In Part 1 of our Hotelling's Rule explanation, we laid out the basic economic observation that for a non-renewable, exhaustible resource with completely known stock, no discoveries possible, no alternatives, no recycling, private ownership and constant costs of extraction, the price of the resource will increase at the interest rate over time. Whew, that was a mouthful.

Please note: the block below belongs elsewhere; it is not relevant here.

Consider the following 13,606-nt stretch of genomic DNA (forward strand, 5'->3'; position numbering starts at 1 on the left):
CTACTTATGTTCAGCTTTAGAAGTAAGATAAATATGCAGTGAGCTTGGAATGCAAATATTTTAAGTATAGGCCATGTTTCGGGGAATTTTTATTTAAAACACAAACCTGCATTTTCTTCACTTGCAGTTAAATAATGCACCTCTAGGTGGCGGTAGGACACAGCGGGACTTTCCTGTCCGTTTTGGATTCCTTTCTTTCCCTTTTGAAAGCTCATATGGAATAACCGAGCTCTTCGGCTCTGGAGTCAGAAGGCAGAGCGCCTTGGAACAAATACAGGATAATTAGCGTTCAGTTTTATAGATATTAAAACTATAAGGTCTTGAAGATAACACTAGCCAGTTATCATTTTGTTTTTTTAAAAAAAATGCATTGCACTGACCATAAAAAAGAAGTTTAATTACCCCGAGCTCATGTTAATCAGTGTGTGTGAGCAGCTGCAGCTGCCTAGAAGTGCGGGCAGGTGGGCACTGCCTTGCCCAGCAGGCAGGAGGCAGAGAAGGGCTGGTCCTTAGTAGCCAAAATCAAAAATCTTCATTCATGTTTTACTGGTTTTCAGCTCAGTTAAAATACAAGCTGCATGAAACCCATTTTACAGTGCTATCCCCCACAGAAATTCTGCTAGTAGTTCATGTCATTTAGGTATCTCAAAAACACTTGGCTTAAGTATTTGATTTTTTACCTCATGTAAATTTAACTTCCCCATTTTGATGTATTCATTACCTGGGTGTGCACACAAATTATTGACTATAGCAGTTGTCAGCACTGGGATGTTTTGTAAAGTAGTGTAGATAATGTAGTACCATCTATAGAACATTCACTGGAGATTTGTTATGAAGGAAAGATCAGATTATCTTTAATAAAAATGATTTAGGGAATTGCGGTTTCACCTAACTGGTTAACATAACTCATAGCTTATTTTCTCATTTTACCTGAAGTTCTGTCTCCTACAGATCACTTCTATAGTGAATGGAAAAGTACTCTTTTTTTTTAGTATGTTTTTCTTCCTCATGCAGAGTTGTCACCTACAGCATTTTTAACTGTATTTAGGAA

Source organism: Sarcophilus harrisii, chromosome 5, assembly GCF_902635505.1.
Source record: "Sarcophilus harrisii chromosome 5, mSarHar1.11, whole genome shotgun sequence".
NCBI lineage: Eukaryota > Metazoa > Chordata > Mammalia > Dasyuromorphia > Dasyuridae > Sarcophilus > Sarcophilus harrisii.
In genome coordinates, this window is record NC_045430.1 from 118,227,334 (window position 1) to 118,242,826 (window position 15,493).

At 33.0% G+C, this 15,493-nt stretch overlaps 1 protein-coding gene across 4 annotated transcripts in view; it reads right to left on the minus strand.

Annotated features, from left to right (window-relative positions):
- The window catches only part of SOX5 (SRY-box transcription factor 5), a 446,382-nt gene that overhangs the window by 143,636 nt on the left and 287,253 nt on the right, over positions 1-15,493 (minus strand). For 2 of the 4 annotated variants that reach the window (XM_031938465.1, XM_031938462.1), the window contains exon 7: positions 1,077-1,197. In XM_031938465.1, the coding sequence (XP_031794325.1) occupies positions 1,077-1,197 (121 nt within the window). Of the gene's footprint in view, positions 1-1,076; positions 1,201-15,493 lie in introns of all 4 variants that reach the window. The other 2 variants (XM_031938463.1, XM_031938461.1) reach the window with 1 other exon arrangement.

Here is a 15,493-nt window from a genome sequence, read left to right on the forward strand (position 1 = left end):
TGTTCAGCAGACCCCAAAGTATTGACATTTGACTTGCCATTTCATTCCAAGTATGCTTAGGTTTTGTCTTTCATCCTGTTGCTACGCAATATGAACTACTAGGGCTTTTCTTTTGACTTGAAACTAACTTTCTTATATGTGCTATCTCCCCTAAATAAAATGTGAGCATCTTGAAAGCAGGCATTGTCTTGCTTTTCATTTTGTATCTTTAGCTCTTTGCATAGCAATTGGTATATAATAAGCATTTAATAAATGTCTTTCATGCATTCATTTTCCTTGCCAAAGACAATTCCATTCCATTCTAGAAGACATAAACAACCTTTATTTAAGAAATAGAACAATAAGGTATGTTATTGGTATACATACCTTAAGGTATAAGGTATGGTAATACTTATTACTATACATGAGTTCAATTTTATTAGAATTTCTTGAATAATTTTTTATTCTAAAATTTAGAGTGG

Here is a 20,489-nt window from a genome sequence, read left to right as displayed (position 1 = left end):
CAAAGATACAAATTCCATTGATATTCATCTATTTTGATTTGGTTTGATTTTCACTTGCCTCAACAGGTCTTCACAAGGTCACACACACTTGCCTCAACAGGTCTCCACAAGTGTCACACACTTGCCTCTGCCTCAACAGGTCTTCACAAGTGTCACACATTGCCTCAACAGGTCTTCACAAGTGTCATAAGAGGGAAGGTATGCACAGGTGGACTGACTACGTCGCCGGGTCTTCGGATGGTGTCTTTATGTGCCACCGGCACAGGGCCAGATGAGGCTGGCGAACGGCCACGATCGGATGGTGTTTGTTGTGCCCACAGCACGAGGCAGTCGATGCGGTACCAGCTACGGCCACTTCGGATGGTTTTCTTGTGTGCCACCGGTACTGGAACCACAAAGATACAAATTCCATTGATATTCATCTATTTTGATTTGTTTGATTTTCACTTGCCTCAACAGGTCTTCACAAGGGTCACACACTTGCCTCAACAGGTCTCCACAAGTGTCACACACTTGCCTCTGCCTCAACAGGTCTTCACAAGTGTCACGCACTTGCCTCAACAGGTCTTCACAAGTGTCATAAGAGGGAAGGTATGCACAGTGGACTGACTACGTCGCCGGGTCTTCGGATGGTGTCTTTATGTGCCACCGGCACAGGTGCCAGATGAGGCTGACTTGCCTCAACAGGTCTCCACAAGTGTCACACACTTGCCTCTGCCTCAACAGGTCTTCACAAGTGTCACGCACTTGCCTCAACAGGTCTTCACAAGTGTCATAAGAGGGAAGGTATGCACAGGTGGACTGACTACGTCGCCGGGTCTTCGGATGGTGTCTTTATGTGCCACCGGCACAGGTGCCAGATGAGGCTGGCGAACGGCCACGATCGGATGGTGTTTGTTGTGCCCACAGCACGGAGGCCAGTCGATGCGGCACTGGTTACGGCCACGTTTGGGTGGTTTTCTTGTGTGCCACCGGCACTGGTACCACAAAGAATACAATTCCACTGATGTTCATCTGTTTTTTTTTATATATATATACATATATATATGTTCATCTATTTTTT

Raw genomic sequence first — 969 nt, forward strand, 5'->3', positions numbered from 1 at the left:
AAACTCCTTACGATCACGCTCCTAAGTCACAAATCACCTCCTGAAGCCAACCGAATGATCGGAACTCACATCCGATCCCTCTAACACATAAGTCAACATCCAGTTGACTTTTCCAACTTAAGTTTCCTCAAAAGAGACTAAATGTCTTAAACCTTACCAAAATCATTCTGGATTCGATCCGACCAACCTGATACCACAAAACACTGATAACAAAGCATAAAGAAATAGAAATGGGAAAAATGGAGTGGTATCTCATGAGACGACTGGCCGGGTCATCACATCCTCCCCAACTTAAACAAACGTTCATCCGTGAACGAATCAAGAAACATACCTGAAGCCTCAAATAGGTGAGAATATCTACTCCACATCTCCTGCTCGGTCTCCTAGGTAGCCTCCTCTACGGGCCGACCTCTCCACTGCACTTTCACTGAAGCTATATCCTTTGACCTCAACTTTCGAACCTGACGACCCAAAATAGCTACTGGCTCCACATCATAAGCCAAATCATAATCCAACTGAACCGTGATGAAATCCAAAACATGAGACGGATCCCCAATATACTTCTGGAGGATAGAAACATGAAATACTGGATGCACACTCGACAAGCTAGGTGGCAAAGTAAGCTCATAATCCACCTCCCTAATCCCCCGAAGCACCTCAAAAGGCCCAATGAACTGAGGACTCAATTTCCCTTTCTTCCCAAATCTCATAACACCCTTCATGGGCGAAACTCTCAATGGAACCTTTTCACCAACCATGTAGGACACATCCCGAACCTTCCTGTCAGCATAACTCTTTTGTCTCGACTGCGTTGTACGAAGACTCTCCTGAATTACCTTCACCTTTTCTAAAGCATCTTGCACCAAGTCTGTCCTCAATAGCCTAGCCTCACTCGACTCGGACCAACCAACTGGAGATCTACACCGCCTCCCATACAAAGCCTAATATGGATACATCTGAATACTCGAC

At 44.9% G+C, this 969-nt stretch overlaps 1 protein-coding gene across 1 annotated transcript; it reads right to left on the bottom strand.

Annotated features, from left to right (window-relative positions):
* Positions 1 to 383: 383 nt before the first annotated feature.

At the end of that post, we observed that real word graphs of prices for some (and this really holds for most) depletable resources seem to look nothing like the ever-increasing Hotelling price path--even over very long periods of time.
Was Hotelling wrong?
Is our explanation of Hotelling's Rule wrong?